ROB9 and LSC06 are high-Ca mafic granulites that contain Grt, Cpx (sodian diopside), and Rt as part of their peak assemblages. Plagioclase is not present as a matrix phase in ROB9. However, this sample contains plagioclase in two distinct pre-peak (M1) and post-peak (M3) metamorphism textural settings. First, small rounded inclusions of plagioclase (Pl1; XAn = 0.14) commonly occur in the cores of larger clinopyroxene grains (Cpx2; Fig. 6C). Second, the margins of peak Cpx2 (XJd = 0.17–0.18) are extensively recrystallized to symplectitic intergrowths of a less sodic Cpx3 (XJd = 0.05) and Pl3 (XAn = 0.24) (Figs. 6D and 7D). This sample also contains substantial hornblende (ferropargasite), biotite, and K-feldspar that occur in textural equilibrium with the peak assemblage, as well as anthophyllite pseudomorphs that may have replaced orthopyroxene (Table 2). Although plagioclase occurs in the matrix of LSC06 and is considered part of the peak assemblage, peak Cpx1 (XJd = 0.12) is similarly recrystallized to a less sodic Cpx2 (XJd = 0.05) and a new Pl2 (XAn = 0.26). Similar arguments to those here for ROB6 can be made for development of these reaction textures prior to exhumation in the volcanic host. For example, both recrystallized Cpx (locally whole grains are reconstituted) and very fine grained (glassy) kelyphite rims occur in sample LSC06, the latter locally appearing to have partly consumed the former.

In summary, some samples in this xenolith suite preserve evidence for a dynamic and polymetamorphic history in the lower crust. ROB3 contains evidence for an early spinel-bearing assemblage that may have initially developed at relatively low pressure prior to attaining peak conditions. Reaction textures and assemblages in ROB6 suggest that this sample underwent a relatively late reheating event. The high Ca mafic granulite ROB9, a hornblende eclogite (sensu lato), initially and ultimately resided in a P-T field where plagioclase was stable, but reached eclogite facies without stable plagioclase at its peak in the intervening period.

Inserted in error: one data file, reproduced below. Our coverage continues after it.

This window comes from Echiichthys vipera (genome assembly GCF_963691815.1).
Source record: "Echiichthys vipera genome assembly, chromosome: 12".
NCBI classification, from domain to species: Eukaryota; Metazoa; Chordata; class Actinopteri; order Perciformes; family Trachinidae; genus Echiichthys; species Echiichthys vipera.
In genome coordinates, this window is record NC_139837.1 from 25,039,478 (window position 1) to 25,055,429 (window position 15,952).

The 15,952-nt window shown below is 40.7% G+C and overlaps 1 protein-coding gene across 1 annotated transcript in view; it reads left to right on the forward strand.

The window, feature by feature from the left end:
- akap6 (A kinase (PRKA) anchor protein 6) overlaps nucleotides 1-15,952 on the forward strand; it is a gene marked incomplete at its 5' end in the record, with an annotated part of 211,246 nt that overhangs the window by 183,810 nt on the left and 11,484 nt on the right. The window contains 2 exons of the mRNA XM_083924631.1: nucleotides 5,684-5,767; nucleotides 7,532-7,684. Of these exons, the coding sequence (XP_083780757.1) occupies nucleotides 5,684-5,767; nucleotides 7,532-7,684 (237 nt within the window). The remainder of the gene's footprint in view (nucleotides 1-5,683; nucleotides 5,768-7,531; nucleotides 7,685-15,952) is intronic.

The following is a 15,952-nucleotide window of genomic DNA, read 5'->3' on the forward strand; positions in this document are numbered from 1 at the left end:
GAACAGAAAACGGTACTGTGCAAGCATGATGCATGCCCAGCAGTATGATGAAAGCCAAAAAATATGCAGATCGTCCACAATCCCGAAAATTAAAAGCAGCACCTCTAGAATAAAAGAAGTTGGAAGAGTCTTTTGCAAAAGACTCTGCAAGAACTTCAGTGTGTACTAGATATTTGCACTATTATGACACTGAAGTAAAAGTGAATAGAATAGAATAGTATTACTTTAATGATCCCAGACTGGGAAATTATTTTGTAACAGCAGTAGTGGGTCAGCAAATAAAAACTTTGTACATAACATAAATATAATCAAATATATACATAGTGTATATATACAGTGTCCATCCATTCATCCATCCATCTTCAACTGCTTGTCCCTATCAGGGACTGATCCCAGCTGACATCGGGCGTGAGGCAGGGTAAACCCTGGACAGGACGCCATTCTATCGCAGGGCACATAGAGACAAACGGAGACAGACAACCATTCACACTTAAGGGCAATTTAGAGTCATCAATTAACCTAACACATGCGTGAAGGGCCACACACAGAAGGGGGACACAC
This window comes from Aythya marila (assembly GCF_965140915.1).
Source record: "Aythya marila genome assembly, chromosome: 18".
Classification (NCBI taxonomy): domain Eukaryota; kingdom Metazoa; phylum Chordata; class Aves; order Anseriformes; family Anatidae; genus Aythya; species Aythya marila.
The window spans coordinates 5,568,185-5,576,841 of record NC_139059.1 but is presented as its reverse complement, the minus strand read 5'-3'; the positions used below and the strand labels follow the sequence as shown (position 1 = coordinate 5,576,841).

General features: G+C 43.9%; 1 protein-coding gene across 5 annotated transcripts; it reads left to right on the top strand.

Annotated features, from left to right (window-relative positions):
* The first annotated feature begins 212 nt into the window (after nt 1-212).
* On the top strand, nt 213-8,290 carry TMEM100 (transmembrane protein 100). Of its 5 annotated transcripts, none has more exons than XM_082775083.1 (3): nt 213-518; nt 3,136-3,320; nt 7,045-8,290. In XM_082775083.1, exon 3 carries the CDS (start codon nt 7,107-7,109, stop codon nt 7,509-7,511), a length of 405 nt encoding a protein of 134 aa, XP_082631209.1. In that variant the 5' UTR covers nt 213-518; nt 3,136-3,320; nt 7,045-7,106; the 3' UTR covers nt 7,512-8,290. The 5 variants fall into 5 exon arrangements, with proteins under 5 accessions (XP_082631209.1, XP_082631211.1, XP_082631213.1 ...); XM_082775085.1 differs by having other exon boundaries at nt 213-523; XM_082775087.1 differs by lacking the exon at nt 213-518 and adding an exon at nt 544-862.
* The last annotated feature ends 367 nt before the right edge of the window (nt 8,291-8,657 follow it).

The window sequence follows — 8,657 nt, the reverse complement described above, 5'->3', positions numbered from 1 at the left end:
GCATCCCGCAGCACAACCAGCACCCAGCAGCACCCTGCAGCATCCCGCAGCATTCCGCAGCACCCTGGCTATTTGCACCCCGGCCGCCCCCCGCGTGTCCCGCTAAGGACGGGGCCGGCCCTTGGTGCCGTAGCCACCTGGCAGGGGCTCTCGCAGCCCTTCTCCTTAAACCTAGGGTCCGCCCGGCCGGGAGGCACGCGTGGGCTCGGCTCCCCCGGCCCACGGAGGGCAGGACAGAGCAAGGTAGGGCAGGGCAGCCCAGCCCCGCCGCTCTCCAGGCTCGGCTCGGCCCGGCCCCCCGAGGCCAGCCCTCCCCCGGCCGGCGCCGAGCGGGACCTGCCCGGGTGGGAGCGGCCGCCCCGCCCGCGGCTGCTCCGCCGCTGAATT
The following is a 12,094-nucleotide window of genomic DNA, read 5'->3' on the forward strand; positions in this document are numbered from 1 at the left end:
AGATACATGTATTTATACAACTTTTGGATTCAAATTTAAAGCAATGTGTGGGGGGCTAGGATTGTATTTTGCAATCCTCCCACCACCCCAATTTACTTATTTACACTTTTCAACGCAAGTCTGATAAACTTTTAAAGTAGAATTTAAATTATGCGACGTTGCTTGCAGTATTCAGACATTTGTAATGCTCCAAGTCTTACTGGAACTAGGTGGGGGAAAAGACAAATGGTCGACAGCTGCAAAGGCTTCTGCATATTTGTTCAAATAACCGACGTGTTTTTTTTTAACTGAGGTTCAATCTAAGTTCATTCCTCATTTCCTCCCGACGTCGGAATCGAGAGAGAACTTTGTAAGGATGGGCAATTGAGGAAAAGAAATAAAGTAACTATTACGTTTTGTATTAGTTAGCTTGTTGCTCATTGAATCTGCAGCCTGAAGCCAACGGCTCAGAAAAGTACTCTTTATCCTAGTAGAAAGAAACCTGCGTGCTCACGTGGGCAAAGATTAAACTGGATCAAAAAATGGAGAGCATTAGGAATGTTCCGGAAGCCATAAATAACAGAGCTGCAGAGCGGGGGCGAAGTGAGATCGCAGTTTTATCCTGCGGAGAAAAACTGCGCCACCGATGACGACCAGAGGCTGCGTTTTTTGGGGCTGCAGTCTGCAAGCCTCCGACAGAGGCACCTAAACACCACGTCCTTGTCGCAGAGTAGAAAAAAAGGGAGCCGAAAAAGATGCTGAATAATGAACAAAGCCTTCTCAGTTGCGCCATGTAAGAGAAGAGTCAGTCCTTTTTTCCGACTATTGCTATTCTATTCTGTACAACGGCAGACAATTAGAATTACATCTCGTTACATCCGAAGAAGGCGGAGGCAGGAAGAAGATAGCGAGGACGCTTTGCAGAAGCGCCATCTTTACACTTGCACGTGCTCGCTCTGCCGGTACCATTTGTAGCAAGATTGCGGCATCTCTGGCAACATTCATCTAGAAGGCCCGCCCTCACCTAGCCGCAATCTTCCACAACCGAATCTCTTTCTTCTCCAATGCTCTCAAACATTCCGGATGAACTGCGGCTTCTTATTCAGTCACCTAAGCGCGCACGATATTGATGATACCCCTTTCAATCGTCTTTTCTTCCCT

Pressure and temperature conditions were determined to further constrain the metamorphic history and potential residence depths of the xenoliths. Calculations used the program TWQ 2.34 (Berman, 1991; and the internally consistent thermodynamic database of Berman and Aranovich (1996, updated in 2007; Berman et al., 2007). In general, only well-calibrated reactions that are recommended in the TWQ program were used. Absolute errors are considered to be ∼±50 °C and ±0.1 GPa (Berman, 1991). Calculations for equilibrium P-T conditions were also made for three garnet granulite xenoliths from the Eagle Buttes (Fig. 3) using mineral compositions from Joswiak (1992) to allow for direct comparison with the new xenolith data presented here. Isochemical phase assemblage diagrams (pseudosections) were calculated for a subset of samples in order to better determine P-T stability limits for a particular phase (e.g., spinel stability in the garnet granulite ROB3; plagioclase stability in the hornblende eclogite ROB9). These calculations were made using PerpleX07 (Connolly and Petrini, 2002) and the 2007 updated version of the internally consistent database of Holland and Powell (1998). The calculation results, along with the specific reactions used and whether these data were supplemented with pseudosection calculations, are shown in Table 4. The Ti-in-biotite thermometer of Henry et al. (2005), which is calibrated for 0.4–0.6 GPa, was also used to estimate temperatures for samples with pressures <0.8 GPa. The absence of observed graphite may mean that these temperatures are minimum estimates (Henry et al., 2005). Pressures calculated with reactions involving quartz are maximum estimates for samples where quartz is not observed. Calculated temperatures may be minimum estimates due to some degree of diffusional exchange of Fe and Mg during cooling (Frost and Chacko, 1989; Spear and Florence, 1992).